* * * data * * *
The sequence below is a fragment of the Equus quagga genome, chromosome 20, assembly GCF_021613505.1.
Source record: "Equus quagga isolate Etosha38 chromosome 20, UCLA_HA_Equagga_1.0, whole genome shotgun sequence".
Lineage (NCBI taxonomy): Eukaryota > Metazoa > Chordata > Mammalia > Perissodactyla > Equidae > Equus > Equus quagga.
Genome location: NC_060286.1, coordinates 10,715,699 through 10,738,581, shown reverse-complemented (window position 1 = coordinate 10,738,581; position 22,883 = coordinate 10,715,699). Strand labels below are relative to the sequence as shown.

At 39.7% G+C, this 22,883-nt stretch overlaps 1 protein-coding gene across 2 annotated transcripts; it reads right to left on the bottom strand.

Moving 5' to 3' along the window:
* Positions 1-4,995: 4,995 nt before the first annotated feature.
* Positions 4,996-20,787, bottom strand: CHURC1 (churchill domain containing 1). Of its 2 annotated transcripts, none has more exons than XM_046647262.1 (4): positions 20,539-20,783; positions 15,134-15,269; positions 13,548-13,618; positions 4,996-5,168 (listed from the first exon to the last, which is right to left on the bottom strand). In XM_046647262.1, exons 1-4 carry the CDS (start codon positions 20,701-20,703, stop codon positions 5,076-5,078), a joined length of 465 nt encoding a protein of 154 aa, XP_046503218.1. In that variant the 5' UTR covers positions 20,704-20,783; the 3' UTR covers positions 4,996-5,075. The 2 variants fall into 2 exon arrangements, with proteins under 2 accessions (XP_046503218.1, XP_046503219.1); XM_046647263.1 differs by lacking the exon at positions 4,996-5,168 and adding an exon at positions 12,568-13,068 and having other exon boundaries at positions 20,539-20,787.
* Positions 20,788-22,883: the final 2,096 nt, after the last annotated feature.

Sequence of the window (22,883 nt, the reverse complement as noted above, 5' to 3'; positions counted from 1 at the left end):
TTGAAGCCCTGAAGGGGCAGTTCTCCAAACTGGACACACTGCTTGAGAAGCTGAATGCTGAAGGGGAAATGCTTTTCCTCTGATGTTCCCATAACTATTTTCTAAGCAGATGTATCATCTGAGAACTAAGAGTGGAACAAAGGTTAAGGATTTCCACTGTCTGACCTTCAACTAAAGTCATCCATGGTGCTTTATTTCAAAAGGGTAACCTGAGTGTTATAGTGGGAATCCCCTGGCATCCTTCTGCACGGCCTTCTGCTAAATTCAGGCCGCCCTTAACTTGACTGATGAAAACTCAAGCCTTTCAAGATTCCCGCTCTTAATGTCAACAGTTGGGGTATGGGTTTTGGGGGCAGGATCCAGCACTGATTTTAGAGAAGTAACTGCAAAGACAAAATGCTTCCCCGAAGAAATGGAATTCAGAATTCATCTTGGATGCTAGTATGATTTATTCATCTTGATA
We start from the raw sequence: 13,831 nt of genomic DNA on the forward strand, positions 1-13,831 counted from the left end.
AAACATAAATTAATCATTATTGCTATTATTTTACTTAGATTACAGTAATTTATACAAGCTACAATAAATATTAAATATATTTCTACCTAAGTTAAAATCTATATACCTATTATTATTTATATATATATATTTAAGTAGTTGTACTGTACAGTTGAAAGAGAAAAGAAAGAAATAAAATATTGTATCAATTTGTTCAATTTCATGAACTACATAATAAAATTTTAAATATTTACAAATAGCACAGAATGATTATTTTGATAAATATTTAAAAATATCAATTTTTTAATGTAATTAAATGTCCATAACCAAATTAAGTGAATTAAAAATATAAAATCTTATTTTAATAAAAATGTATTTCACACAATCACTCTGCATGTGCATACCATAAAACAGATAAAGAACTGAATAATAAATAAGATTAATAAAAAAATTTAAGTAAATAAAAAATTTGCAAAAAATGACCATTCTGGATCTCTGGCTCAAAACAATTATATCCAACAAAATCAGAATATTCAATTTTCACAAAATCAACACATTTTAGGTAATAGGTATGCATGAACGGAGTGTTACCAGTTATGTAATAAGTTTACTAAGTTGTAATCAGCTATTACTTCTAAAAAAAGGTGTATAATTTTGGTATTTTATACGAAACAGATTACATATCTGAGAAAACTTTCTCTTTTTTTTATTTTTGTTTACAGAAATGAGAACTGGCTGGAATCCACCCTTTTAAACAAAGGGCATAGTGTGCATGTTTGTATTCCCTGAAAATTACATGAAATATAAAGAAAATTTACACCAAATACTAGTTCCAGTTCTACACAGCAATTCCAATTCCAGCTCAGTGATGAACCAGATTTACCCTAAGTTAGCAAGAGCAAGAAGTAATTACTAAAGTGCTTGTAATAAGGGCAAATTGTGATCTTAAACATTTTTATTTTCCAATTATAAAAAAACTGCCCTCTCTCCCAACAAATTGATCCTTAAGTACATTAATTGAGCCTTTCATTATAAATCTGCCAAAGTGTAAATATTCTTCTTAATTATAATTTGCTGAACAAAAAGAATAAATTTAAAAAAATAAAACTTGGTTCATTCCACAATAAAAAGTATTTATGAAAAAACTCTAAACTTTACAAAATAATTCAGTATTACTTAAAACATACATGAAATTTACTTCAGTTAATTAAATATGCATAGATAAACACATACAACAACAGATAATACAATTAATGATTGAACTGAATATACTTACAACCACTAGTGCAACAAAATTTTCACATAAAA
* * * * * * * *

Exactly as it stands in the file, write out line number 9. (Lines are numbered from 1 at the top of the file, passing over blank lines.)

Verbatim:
* Positions 20,788-22,883: the final 2,096 nt, after the last annotated feature.